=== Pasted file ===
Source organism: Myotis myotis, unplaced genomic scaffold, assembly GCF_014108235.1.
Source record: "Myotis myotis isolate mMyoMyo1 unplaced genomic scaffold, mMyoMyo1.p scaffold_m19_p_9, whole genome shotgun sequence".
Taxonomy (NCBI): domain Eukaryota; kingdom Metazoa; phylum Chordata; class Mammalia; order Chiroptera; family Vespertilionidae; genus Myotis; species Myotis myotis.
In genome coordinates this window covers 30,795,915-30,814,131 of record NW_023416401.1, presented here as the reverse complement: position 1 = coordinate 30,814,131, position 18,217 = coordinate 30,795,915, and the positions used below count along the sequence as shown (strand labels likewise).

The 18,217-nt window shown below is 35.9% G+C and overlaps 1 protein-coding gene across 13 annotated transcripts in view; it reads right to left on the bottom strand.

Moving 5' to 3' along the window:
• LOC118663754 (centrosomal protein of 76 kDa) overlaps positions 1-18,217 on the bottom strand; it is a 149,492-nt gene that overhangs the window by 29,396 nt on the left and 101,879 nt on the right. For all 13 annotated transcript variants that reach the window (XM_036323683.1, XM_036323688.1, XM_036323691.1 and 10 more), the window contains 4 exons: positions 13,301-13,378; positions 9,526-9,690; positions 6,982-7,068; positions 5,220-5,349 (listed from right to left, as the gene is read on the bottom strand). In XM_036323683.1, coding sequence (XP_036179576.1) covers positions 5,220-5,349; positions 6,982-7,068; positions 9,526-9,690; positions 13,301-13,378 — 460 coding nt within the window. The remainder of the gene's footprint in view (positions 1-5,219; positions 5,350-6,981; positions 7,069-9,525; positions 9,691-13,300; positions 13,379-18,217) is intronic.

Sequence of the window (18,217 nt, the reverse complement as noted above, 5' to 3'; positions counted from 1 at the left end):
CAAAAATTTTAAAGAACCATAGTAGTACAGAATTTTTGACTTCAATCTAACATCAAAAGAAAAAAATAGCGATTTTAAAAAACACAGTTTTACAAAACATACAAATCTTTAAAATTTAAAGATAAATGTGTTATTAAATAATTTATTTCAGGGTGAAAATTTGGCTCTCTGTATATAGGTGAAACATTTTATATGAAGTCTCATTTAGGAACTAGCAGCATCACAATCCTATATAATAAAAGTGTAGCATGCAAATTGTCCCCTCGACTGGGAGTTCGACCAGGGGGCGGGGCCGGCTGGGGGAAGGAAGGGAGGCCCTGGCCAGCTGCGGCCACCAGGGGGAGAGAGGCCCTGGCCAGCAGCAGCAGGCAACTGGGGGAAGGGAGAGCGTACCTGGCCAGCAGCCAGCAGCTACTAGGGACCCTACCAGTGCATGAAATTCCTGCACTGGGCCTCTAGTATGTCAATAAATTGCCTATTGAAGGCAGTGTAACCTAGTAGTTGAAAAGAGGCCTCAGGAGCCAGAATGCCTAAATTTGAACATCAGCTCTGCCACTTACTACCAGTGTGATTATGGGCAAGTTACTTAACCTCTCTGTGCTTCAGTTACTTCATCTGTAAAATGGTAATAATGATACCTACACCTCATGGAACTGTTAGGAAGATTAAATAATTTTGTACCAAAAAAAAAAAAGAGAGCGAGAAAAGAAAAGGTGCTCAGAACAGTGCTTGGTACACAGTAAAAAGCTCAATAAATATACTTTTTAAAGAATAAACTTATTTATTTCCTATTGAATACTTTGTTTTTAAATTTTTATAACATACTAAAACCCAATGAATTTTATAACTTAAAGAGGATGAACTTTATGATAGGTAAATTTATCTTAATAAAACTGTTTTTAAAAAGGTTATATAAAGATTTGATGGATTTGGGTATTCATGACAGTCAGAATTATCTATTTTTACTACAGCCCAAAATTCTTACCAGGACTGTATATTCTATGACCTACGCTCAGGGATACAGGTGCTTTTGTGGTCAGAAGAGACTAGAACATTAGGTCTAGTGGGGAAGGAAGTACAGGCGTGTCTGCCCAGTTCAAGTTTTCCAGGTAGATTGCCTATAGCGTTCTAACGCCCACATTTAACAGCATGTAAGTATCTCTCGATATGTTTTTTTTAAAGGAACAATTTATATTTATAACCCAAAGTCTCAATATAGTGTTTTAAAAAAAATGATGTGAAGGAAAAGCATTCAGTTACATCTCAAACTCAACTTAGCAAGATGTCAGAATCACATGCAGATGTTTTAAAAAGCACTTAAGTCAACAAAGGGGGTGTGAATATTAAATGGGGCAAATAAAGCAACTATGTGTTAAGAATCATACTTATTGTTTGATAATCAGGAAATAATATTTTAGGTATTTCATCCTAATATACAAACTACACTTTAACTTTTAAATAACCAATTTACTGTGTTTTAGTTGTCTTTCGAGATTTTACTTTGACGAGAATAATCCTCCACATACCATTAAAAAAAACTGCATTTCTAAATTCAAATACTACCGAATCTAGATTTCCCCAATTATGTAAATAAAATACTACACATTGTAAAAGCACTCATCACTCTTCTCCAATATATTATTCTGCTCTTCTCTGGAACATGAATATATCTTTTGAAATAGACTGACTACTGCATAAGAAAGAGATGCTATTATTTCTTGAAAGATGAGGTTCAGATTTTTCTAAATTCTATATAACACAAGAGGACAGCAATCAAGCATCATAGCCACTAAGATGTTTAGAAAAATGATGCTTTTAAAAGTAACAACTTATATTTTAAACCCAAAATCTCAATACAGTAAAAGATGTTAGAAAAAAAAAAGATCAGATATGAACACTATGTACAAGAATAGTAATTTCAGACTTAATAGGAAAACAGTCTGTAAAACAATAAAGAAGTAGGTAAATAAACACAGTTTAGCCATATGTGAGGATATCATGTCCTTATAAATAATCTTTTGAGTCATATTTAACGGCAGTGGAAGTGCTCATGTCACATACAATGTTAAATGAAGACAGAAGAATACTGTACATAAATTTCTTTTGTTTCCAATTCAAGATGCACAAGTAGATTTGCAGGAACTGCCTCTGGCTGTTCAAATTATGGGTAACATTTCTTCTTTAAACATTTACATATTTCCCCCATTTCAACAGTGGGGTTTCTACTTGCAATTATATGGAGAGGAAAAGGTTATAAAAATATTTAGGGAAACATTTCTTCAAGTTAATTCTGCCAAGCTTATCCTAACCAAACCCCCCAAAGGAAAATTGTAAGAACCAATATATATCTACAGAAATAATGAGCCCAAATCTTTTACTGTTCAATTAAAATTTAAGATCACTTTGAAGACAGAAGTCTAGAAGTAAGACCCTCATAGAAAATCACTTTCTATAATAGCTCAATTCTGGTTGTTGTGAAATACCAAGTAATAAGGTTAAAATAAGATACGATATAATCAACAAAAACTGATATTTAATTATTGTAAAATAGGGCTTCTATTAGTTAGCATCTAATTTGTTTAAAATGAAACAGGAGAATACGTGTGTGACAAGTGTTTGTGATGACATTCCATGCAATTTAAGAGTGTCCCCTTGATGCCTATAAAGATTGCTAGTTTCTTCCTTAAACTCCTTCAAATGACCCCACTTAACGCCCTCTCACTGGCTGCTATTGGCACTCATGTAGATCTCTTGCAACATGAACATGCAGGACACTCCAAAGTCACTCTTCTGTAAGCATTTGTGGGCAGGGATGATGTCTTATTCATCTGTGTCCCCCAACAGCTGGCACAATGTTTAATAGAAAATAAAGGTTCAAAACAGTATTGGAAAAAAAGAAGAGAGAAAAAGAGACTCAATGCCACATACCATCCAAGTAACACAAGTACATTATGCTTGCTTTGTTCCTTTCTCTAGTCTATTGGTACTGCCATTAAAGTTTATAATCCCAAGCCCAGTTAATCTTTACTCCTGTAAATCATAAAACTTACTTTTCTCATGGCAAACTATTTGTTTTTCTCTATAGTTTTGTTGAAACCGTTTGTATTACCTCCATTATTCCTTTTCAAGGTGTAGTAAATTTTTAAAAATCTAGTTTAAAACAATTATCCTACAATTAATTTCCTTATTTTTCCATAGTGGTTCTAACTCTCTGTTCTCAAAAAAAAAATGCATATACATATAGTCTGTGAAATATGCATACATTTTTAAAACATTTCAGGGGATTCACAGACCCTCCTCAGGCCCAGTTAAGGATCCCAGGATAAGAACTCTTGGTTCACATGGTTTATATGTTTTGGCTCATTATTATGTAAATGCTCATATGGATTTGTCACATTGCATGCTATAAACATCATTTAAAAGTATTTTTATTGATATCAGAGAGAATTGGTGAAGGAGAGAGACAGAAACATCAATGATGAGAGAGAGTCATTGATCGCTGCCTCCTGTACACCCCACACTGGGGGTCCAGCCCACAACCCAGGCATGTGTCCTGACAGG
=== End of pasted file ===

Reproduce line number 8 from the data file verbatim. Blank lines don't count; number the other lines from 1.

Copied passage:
Sequence of the window (18,217 nt, the reverse complement as noted above, 5' to 3'; positions counted from 1 at the left end):